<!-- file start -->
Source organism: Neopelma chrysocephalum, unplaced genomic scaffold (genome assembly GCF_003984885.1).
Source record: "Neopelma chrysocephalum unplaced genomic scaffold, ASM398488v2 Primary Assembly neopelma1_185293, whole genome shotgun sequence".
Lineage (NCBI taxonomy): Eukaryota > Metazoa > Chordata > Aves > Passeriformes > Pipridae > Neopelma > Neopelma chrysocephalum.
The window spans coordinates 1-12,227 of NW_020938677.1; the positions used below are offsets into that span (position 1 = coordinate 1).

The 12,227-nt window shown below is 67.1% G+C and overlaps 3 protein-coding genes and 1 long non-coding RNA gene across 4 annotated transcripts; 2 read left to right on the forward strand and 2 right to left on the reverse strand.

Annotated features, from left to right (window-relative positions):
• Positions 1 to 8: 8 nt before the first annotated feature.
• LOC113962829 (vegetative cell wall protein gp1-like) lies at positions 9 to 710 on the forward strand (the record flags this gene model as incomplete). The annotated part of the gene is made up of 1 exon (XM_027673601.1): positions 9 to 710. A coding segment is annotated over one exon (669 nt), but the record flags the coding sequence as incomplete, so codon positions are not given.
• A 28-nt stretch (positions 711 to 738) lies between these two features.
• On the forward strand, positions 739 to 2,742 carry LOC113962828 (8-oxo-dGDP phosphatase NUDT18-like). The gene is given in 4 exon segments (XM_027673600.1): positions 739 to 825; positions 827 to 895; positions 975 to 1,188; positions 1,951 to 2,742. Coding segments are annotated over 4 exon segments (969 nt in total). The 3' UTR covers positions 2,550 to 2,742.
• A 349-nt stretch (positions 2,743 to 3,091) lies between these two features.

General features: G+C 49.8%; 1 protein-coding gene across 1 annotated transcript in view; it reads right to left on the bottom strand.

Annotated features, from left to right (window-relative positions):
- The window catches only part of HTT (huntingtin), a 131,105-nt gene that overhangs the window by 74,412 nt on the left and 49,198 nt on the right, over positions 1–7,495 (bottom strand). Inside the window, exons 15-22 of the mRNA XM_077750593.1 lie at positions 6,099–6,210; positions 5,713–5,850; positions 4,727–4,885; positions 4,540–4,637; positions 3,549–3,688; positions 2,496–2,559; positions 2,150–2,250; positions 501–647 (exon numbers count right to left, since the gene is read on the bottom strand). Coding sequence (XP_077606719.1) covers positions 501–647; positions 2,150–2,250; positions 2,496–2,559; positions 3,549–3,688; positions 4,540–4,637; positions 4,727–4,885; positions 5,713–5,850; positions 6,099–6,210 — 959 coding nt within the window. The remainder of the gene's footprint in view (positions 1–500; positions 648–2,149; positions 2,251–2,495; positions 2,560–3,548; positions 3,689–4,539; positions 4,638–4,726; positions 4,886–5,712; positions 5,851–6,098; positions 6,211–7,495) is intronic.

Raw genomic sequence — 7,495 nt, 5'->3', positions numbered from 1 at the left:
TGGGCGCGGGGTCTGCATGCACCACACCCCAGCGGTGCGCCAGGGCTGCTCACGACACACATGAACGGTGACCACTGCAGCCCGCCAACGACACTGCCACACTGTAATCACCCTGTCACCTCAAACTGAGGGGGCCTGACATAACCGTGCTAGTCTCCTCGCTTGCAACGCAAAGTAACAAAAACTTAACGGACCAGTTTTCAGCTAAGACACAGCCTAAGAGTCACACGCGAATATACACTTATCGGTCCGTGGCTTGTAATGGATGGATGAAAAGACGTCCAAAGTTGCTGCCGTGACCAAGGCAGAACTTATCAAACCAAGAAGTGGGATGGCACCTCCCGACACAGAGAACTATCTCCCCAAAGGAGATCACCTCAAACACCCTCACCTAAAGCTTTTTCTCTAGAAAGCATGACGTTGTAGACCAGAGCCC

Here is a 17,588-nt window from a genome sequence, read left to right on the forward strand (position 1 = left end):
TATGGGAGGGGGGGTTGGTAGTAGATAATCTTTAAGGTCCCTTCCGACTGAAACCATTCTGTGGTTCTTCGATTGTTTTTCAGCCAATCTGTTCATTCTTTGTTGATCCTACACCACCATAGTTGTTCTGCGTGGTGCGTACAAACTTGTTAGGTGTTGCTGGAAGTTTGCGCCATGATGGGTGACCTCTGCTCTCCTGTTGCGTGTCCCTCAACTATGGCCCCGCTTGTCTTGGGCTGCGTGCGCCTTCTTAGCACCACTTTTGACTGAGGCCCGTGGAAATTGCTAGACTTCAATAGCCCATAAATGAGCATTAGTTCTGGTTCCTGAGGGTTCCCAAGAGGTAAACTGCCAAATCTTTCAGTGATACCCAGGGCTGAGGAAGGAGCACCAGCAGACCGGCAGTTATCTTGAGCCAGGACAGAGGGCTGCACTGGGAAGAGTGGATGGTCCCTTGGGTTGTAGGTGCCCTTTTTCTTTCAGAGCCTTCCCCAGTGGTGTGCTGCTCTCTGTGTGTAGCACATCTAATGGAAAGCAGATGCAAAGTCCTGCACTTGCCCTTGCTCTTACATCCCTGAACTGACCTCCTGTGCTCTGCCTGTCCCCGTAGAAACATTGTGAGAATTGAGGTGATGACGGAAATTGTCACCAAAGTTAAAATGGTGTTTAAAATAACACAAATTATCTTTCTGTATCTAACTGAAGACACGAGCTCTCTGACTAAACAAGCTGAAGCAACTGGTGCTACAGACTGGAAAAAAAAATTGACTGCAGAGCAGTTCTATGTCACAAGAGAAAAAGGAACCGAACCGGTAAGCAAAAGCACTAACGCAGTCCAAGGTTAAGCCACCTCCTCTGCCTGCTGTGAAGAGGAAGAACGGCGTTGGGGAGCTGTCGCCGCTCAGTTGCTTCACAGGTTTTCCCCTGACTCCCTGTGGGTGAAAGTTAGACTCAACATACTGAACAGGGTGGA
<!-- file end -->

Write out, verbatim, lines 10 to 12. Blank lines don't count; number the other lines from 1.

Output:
• On the forward strand, positions 739 to 2,742 carry LOC113962828 (8-oxo-dGDP phosphatase NUDT18-like). The gene is given in 4 exon segments (XM_027673600.1): positions 739 to 825; positions 827 to 895; positions 975 to 1,188; positions 1,951 to 2,742. Coding segments are annotated over 4 exon segments (969 nt in total). The 3' UTR covers positions 2,550 to 2,742.
• A 349-nt stretch (positions 2,743 to 3,091) lies between these two features.

General features: G+C 49.8%; 1 protein-coding gene across 1 annotated transcript in view; it reads right to left on the bottom strand.